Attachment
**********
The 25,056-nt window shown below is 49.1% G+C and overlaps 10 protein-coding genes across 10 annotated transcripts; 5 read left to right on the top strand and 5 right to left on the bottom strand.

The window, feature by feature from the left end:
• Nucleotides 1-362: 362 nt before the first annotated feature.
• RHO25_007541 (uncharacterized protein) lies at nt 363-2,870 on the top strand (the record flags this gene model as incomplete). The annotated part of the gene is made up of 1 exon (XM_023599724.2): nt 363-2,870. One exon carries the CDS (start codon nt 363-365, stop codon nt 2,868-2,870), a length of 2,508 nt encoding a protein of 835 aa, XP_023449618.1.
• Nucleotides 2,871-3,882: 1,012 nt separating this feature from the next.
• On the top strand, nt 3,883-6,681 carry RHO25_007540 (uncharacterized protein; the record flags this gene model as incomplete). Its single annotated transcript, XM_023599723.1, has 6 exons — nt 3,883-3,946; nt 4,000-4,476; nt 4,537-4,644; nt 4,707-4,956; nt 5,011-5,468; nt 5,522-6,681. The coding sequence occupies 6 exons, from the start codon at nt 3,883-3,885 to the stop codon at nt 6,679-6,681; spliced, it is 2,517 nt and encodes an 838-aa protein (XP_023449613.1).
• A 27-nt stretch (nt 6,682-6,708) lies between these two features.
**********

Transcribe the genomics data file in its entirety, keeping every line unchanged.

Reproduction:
The 25,056-nt window shown below is 49.1% G+C and overlaps 10 protein-coding genes across 10 annotated transcripts; 5 read left to right on the top strand and 5 right to left on the bottom strand.

The window, feature by feature from the left end:
• Nucleotides 1-362: 362 nt before the first annotated feature.
• RHO25_007541 (uncharacterized protein) lies at nt 363-2,870 on the top strand (the record flags this gene model as incomplete). The annotated part of the gene is made up of 1 exon (XM_023599724.2): nt 363-2,870. One exon carries the CDS (start codon nt 363-365, stop codon nt 2,868-2,870), a length of 2,508 nt encoding a protein of 835 aa, XP_023449618.1.
• Nucleotides 2,871-3,882: 1,012 nt separating this feature from the next.
• On the top strand, nt 3,883-6,681 carry RHO25_007540 (uncharacterized protein; the record flags this gene model as incomplete). Its single annotated transcript, XM_023599723.1, has 6 exons — nt 3,883-3,946; nt 4,000-4,476; nt 4,537-4,644; nt 4,707-4,956; nt 5,011-5,468; nt 5,522-6,681. The coding sequence occupies 6 exons, from the start codon at nt 3,883-3,885 to the stop codon at nt 6,679-6,681; spliced, it is 2,517 nt and encodes an 838-aa protein (XP_023449613.1).
• A 27-nt stretch (nt 6,682-6,708) lies between these two features.